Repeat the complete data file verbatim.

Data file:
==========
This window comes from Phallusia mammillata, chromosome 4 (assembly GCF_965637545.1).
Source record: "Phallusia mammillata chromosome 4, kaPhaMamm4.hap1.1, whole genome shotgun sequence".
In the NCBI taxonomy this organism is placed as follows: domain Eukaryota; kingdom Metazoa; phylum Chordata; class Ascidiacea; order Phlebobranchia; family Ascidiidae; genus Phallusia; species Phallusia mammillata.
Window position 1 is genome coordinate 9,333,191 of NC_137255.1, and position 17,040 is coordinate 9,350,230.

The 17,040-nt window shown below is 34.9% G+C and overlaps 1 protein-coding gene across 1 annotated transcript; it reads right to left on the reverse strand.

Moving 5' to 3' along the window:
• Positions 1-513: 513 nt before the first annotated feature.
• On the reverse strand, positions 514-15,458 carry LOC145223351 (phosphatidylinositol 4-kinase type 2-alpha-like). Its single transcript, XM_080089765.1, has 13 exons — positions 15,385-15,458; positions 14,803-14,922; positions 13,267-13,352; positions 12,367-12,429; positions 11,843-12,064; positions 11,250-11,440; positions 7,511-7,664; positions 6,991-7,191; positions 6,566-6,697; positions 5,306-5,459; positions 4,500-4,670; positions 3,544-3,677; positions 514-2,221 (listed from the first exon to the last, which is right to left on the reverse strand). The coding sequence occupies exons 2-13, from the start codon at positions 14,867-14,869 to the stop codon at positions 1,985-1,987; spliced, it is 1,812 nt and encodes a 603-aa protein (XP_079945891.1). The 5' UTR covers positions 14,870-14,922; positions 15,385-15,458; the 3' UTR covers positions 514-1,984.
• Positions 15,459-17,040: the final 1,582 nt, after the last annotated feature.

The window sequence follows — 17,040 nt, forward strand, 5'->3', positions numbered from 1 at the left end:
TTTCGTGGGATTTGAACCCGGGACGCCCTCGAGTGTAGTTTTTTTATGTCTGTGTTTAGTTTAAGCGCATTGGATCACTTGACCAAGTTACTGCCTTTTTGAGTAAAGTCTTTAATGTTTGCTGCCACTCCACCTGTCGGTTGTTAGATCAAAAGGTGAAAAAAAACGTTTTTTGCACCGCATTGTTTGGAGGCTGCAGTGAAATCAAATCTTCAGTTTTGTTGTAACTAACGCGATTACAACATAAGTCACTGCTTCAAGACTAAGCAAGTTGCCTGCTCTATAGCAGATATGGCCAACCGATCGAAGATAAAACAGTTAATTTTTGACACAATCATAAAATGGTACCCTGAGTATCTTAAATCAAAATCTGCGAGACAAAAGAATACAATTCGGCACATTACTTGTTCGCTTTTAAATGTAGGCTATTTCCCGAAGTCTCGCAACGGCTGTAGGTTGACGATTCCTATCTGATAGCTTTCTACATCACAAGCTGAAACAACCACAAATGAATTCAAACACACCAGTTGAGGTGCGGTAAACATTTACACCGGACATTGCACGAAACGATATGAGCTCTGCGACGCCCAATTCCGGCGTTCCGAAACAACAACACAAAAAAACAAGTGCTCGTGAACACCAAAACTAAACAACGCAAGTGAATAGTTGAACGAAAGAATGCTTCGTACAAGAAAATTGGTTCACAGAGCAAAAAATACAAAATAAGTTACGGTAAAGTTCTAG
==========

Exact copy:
This window comes from Phallusia mammillata, chromosome 4 (assembly GCF_965637545.1).
Source record: "Phallusia mammillata chromosome 4, kaPhaMamm4.hap1.1, whole genome shotgun sequence".
In the NCBI taxonomy this organism is placed as follows: domain Eukaryota; kingdom Metazoa; phylum Chordata; class Ascidiacea; order Phlebobranchia; family Ascidiidae; genus Phallusia; species Phallusia mammillata.
Window position 1 is genome coordinate 9,333,191 of NC_137255.1, and position 17,040 is coordinate 9,350,230.

The 17,040-nt window shown below is 34.9% G+C and overlaps 1 protein-coding gene across 1 annotated transcript; it reads right to left on the reverse strand.

Moving 5' to 3' along the window:
• Positions 1-513: 513 nt before the first annotated feature.
• On the reverse strand, positions 514-15,458 carry LOC145223351 (phosphatidylinositol 4-kinase type 2-alpha-like). Its single transcript, XM_080089765.1, has 13 exons — positions 15,385-15,458; positions 14,803-14,922; positions 13,267-13,352; positions 12,367-12,429; positions 11,843-12,064; positions 11,250-11,440; positions 7,511-7,664; positions 6,991-7,191; positions 6,566-6,697; positions 5,306-5,459; positions 4,500-4,670; positions 3,544-3,677; positions 514-2,221 (listed from the first exon to the last, which is right to left on the reverse strand). The coding sequence occupies exons 2-13, from the start codon at positions 14,867-14,869 to the stop codon at positions 1,985-1,987; spliced, it is 1,812 nt and encodes a 603-aa protein (XP_079945891.1). The 5' UTR covers positions 14,870-14,922; positions 15,385-15,458; the 3' UTR covers positions 514-1,984.
• Positions 15,459-17,040: the final 1,582 nt, after the last annotated feature.

The window sequence follows — 17,040 nt, forward strand, 5'->3', positions numbered from 1 at the left end:
TTTCGTGGGATTTGAACCCGGGACGCCCTCGAGTGTAGTTTTTTTATGTCTGTGTTTAGTTTAAGCGCATTGGATCACTTGACCAAGTTACTGCCTTTTTGAGTAAAGTCTTTAATGTTTGCTGCCACTCCACCTGTCGGTTGTTAGATCAAAAGGTGAAAAAAAACGTTTTTTGCACCGCATTGTTTGGAGGCTGCAGTGAAATCAAATCTTCAGTTTTGTTGTAACTAACGCGATTACAACATAAGTCACTGCTTCAAGACTAAGCAAGTTGCCTGCTCTATAGCAGATATGGCCAACCGATCGAAGATAAAACAGTTAATTTTTGACACAATCATAAAATGGTACCCTGAGTATCTTAAATCAAAATCTGCGAGACAAAAGAATACAATTCGGCACATTACTTGTTCGCTTTTAAATGTAGGCTATTTCCCGAAGTCTCGCAACGGCTGTAGGTTGACGATTCCTATCTGATAGCTTTCTACATCACAAGCTGAAACAACCACAAATGAATTCAAACACACCAGTTGAGGTGCGGTAAACATTTACACCGGACATTGCACGAAACGATATGAGCTCTGCGACGCCCAATTCCGGCGTTCCGAAACAACAACACAAAAAAACAAGTGCTCGTGAACACCAAAACTAAACAACGCAAGTGAATAGTTGAACGAAAGAATGCTTCGTACAAGAAAATTGGTTCACAGAGCAAAAAATACAAAATAAGTTACGGTAAAGTTCTAG